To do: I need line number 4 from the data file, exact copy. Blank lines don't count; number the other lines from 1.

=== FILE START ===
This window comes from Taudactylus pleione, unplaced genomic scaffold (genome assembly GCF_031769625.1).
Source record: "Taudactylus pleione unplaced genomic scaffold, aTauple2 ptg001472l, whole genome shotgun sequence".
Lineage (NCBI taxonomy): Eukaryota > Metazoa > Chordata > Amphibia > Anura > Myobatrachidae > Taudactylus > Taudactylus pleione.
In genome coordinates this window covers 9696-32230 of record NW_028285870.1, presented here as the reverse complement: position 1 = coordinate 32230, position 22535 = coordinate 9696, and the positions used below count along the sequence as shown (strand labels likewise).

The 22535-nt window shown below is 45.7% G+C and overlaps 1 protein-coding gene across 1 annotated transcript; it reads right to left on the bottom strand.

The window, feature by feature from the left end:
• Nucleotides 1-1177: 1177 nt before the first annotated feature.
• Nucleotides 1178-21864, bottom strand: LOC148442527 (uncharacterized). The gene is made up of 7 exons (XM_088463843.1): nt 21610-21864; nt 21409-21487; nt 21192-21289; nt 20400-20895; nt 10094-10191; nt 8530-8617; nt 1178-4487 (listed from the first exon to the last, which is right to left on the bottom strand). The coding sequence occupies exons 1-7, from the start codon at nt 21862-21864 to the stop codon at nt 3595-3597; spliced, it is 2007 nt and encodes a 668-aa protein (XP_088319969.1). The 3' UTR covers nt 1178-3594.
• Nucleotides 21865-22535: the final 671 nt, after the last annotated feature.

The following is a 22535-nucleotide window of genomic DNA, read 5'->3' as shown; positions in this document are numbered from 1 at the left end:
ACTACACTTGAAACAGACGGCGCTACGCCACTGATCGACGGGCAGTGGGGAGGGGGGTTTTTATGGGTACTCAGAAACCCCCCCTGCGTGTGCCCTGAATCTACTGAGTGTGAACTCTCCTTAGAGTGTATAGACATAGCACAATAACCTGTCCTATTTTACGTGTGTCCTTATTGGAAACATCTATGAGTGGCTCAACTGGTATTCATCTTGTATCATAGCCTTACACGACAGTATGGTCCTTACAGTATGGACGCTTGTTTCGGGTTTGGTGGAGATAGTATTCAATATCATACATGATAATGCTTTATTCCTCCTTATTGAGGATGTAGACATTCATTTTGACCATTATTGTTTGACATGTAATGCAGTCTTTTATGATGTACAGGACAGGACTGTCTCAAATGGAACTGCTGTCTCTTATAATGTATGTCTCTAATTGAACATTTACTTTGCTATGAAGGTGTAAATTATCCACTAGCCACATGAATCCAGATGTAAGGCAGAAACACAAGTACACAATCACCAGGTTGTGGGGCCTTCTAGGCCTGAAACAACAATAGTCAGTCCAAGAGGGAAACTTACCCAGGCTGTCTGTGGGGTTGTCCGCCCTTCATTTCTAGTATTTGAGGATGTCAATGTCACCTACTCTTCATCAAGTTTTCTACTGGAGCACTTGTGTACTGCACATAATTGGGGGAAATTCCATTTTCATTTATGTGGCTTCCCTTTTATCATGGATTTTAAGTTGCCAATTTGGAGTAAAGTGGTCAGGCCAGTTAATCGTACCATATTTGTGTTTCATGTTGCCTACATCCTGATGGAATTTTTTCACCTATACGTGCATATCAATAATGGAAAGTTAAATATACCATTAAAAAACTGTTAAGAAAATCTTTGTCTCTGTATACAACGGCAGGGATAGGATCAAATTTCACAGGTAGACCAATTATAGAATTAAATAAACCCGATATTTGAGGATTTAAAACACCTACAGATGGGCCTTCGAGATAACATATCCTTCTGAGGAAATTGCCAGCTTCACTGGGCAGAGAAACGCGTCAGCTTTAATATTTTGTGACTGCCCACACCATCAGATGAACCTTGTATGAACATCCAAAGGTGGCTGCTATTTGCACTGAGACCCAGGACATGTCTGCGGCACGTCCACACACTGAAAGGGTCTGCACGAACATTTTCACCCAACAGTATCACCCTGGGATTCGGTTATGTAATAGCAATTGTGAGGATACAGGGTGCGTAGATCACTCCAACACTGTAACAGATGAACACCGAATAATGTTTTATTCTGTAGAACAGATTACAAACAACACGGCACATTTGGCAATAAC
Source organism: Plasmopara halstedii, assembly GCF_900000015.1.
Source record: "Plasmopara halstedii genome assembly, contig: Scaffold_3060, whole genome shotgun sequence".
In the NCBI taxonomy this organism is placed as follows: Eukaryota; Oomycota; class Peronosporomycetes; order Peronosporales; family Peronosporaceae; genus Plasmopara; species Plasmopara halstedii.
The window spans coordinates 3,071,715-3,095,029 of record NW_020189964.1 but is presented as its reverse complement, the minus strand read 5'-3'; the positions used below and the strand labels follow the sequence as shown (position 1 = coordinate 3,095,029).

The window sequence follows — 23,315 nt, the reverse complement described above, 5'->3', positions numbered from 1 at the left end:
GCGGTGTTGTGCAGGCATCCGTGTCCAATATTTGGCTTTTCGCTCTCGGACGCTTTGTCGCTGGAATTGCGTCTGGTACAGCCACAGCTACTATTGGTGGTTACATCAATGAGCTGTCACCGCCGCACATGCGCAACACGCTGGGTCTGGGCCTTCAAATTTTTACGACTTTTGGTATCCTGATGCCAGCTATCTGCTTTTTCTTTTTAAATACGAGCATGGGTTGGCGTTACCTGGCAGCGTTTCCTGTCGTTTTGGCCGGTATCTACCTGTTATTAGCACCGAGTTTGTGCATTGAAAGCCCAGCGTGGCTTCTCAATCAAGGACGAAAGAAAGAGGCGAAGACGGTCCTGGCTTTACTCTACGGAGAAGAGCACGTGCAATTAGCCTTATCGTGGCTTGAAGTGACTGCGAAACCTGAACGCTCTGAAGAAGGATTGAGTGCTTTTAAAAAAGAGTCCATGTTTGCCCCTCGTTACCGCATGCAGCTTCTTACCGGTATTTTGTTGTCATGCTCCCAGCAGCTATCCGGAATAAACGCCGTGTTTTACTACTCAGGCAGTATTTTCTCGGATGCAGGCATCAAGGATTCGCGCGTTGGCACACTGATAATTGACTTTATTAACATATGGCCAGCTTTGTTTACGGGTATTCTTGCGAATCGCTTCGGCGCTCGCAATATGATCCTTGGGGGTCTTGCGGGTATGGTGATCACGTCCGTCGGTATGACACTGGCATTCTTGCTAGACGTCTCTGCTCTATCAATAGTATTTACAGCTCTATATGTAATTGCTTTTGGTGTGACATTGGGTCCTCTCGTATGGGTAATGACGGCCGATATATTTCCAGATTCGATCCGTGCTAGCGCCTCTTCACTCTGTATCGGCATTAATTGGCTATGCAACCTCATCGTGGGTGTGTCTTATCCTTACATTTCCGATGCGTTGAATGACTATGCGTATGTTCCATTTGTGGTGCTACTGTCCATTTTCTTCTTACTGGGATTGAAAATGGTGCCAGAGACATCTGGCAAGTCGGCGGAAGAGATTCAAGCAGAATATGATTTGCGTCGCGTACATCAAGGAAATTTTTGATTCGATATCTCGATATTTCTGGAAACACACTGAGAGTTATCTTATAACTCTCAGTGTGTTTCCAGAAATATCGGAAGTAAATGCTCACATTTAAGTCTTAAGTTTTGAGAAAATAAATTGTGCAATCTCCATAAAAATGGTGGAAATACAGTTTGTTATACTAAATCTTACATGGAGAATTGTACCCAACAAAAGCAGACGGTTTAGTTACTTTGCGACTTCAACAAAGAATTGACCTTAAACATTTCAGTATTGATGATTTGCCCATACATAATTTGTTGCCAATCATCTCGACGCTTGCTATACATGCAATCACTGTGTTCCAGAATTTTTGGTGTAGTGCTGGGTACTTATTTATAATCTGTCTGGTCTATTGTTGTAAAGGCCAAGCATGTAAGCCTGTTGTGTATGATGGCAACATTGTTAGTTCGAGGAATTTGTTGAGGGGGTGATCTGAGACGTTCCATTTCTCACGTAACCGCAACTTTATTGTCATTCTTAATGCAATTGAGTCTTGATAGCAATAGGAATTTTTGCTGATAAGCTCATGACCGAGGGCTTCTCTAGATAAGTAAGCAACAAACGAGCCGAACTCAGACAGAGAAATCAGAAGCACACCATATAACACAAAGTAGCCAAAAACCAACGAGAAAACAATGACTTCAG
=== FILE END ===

In genome coordinates this window covers 9696-32230 of record NW_028285870.1, presented here as the reverse complement: position 1 = coordinate 32230, position 22535 = coordinate 9696, and the positions used below count along the sequence as shown (strand labels likewise).